Backseat Driver (Origin)

by Craig Shrives

What Is the Origin of the Saying "Backseat Driver"?

The term "backseat driver" means a person who criticizes from the side lines.
Back Seat Driver (Origin)
This idiom refers to a person who offers unsolicited, unwanted advice to a vehicle driver from a back passenger seat.
  • Passenger: You're too close to that car in front. And, you're too close to that car behind!
  • Driver: Yeah, okay, backseat driver!
Nowadays, "backseat driver" is used more widely to refer to anyone who gives unwanted advice from a position of not contributing.

From a grammatical perspective, "backseat" is a compound adjective (a single adjective made up of more than one word). Therefore, the big question is whether to write it as "back seat driver," "backseat driver," or "back-seat driver." The basic rule is as follows:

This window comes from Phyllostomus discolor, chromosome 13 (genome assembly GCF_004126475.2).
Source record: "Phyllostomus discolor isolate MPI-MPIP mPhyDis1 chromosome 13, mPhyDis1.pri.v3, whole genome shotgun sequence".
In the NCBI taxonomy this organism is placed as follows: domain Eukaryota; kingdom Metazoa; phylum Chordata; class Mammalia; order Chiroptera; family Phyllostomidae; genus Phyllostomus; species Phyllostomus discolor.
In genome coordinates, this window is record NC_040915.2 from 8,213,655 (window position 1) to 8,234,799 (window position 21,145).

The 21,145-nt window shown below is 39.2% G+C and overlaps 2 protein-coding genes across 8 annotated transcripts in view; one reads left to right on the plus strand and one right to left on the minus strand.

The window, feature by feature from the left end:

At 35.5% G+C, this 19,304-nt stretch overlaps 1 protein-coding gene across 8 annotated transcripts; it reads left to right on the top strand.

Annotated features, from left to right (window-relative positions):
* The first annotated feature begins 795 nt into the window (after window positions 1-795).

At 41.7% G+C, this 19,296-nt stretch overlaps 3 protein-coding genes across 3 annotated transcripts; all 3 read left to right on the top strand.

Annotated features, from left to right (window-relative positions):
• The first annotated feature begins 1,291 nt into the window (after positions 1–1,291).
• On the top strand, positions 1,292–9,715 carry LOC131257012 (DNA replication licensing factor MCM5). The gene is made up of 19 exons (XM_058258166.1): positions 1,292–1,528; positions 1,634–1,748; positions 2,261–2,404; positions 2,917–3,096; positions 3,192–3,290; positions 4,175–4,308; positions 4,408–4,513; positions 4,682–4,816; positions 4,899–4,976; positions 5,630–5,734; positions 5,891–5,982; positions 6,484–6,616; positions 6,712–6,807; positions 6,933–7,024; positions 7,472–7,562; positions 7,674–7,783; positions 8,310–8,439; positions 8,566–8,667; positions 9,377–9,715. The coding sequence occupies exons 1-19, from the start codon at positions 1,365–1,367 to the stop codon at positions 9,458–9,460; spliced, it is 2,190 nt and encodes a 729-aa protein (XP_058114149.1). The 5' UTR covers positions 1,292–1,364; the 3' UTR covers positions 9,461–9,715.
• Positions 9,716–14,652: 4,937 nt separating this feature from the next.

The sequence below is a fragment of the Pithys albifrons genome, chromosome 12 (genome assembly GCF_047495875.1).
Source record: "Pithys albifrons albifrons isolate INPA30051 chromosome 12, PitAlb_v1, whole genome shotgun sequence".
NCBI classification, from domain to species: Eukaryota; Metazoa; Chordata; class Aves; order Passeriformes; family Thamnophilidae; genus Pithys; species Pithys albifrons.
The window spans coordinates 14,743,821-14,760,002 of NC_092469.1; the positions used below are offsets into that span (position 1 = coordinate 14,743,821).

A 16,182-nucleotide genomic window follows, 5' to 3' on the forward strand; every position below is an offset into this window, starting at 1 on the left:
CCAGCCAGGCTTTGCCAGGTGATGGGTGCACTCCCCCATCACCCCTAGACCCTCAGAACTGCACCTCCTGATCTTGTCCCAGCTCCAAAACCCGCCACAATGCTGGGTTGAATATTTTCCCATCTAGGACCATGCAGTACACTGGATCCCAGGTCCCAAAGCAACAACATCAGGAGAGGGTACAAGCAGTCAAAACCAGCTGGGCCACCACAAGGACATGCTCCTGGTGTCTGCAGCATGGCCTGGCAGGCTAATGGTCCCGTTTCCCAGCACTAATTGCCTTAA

• Use the one-word version if it exists.
  • If it doesn't exist as one word, use the hyphenated version to make it clear your words are a single grammatical unit (i.e., one adjective).
Read more about hyphens in compound adjectives.

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See Also

What are idioms? What is figurative language? A list of common grammar errors A list of easily confused words A list of sayings and proverbs

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